Saturday, July 30, 2011

Asheville LODD

As all of you should be aware on Thursday, we all lost a brother firefighter and a family lost a husband, Father and friend.  Captain Jeffrey Bowen of Rescue 3 in Asheville was killed tragically at a working fire at an office building in the hospital district of town.  I also just confirmed that he was an alumni of the Fayetteville State Fire Science program where I am a professor.  I had him as a student in at least one class so this one hits too close for comfort.  Everytime there is an LODD, I always pause to think about the tragedy, and I immediately become curious as to what happened.  I always want to learn from it, especially as a company officer so that I don't ever have to experience an LODD first hand.

It is always easy to Monday morning quarterback fires especially from 2 hours away or across the country even, but that's not what this post is about.  The radio traffic from the fire has circulated the internet and I am even using it for training at my station today.  This audio allows us to identify OUR own shortcomings when it comes to OUR department not the one involved in the tragedy.  Do you know how to call a Mayday? What are your department's parameters for a Mayday?  How do you carry out a search of a large office building that is unsprinklered? How proficient are you with standpipe operations and the deployment of hose in a high rise or mid rise enviroment?

If more of us focused on how we could be placed in the same situtation in our own department, rather than cast blame on the affected department after hearing fireground audio and seeing a 2 minute video we would all be safer.  I challenge you to examine this tragedy by looking at how you would approach the same situation in your own department not cast blame on anyone.  This is how we can honor Captain Bowen and the others injured at the fire.  He would want us to learn from the tragedy and to prevent it from happening anywhere else, because in our line of work we all too often have the "It can't happen here" attitude.  However, we all know that when all the cards are dealt, it can happen anywhere to anyone, we just have to limit our opportunity for it to happen to us.  Please honor Captain Bowen by going over your Mayday procedures, High/Mid rise tactics, and Search procedures to ensure we all gain knowledge out of this tragedy.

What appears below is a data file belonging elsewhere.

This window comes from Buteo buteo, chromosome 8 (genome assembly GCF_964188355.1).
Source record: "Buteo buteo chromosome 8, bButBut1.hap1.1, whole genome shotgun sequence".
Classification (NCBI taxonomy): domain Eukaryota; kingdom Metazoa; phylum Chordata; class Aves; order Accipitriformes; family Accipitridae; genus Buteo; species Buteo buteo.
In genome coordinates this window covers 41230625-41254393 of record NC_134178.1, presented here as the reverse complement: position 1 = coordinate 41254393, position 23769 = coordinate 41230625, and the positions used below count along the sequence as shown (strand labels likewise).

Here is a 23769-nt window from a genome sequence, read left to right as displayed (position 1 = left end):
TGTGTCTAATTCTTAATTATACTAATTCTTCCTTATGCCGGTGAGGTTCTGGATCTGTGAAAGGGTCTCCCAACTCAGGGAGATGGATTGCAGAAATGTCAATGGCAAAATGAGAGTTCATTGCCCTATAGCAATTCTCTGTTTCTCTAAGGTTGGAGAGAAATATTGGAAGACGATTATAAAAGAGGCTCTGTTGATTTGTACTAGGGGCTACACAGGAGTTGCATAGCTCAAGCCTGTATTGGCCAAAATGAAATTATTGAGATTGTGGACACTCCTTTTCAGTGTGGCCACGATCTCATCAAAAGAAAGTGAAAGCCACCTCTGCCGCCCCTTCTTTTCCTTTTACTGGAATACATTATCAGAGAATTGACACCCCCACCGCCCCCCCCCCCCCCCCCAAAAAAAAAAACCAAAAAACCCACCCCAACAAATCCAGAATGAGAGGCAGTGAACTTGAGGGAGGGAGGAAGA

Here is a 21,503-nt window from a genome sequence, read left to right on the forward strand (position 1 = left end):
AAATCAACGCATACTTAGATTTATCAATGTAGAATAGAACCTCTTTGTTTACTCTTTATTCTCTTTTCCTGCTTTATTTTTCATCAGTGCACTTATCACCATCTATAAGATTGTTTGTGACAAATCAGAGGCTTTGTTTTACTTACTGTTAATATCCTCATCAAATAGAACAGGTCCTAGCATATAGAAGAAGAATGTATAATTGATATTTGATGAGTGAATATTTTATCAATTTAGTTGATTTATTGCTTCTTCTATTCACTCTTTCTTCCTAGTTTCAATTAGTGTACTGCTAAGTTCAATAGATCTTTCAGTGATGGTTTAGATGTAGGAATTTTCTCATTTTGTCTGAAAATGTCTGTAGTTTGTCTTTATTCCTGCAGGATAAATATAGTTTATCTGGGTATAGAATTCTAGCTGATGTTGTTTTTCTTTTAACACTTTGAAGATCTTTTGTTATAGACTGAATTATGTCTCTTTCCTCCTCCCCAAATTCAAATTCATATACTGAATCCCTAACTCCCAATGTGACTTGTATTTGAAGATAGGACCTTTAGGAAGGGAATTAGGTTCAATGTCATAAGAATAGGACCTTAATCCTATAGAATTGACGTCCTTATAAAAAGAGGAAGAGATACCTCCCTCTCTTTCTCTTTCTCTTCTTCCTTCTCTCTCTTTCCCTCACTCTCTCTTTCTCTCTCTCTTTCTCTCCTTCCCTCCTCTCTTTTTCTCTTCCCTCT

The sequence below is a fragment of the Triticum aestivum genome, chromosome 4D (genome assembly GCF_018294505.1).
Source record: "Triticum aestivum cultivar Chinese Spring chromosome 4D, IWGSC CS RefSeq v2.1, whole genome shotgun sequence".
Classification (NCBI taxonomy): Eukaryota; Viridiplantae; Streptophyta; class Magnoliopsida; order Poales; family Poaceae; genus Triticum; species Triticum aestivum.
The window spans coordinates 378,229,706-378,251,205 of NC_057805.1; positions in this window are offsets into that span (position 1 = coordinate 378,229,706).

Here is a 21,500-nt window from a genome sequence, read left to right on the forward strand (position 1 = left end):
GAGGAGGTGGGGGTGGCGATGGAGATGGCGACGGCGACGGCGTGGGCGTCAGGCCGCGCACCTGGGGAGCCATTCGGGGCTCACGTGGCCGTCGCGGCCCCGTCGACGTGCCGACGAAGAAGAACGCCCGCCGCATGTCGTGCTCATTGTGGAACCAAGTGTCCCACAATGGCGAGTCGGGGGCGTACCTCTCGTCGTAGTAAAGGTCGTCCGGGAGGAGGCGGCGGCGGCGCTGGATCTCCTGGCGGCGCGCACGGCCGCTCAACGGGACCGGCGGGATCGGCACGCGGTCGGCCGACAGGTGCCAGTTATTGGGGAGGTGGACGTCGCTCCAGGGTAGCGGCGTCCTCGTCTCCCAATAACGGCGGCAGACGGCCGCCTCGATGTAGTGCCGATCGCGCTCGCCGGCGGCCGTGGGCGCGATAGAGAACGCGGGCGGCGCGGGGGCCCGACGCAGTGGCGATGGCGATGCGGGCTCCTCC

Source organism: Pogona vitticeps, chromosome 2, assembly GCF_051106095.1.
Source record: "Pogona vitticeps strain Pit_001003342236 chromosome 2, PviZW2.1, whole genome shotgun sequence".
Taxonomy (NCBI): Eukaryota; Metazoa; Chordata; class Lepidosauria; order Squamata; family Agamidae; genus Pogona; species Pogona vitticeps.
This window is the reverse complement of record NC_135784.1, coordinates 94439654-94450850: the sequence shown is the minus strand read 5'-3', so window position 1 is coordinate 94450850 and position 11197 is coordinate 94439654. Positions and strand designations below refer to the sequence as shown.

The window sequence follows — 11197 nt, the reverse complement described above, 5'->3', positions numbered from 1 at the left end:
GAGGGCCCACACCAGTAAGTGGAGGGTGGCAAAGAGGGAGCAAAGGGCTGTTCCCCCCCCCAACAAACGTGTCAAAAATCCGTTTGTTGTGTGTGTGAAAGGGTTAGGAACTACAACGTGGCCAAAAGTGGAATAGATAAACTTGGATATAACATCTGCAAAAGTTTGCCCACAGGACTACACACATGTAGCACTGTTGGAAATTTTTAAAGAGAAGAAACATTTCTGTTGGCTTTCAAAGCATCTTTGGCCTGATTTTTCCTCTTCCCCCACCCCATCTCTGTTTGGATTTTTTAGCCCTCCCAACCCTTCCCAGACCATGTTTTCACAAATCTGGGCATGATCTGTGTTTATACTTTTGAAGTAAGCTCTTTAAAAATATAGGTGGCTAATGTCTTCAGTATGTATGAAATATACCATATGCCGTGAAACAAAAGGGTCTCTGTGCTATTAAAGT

Until the next post:
Stay Safe and Stay Trained

Saturday, July 23, 2011

The First Post

Well, I guess like every other member of my generation I am slowly falling victim to the internet trap called a blog.......I started this blog to add another resource to the many that are already out there for the fire service.  My focus will start on health, wellness, and safety all passions of mine when it comes to our job.  I feel like these topics cause more problems and arguments with many in our profession than they truly should.  We all want to be aggressive firefighters, but we can't do it the way they used to in the old days.  Many fail to realize this and attempt to teach the young firefighters how they need to do it.....

Now don't jump on me about not liking fire service tradition, because I am a true believer in that, but let's keep the traditions that are positive around.  Let's leave behind the carcinogen covered gear and helmets that scream "Look at me I stand up when its way too hot" and "I think I'm a bad ass because my gear hasn't been washed since I got it".  Let's leave behind the "We don't need physicals" and the "Who needs to work out?" and bring with us the selfless nature of the true firefighter.  The bravery and the respect for the profession, the public, and the firefighters that got us where we are today.  we should continue the "ball busting", the "probie period", and the continuous rounds of practical jokes.  We can't ever forget that our job is fun, that's why we do it.  If we can just begin to change our culture when it comes to safety we will move forward everyday.

You say safety and most firefighters immediately use some derogatory words soon after.  Yeah, safety can interfere with what we want to do, but doesn't that word get us home to the people that matter to us?  Safety doesn't mean standing outside of fires, or wearing a complete body reflective suit, it means making calculated risks and operating properly and consciously on emergency scenes.  Many take safety too far and handcuff guys and girls on scenes to the point where they can't act as firefighters should.  The right blend of aggressiveness and safety saves victims of emergencies and gets us all home the next day.

Well, that's my first stab at it, hopefully it won't be my last..........Stay safe and stay trained.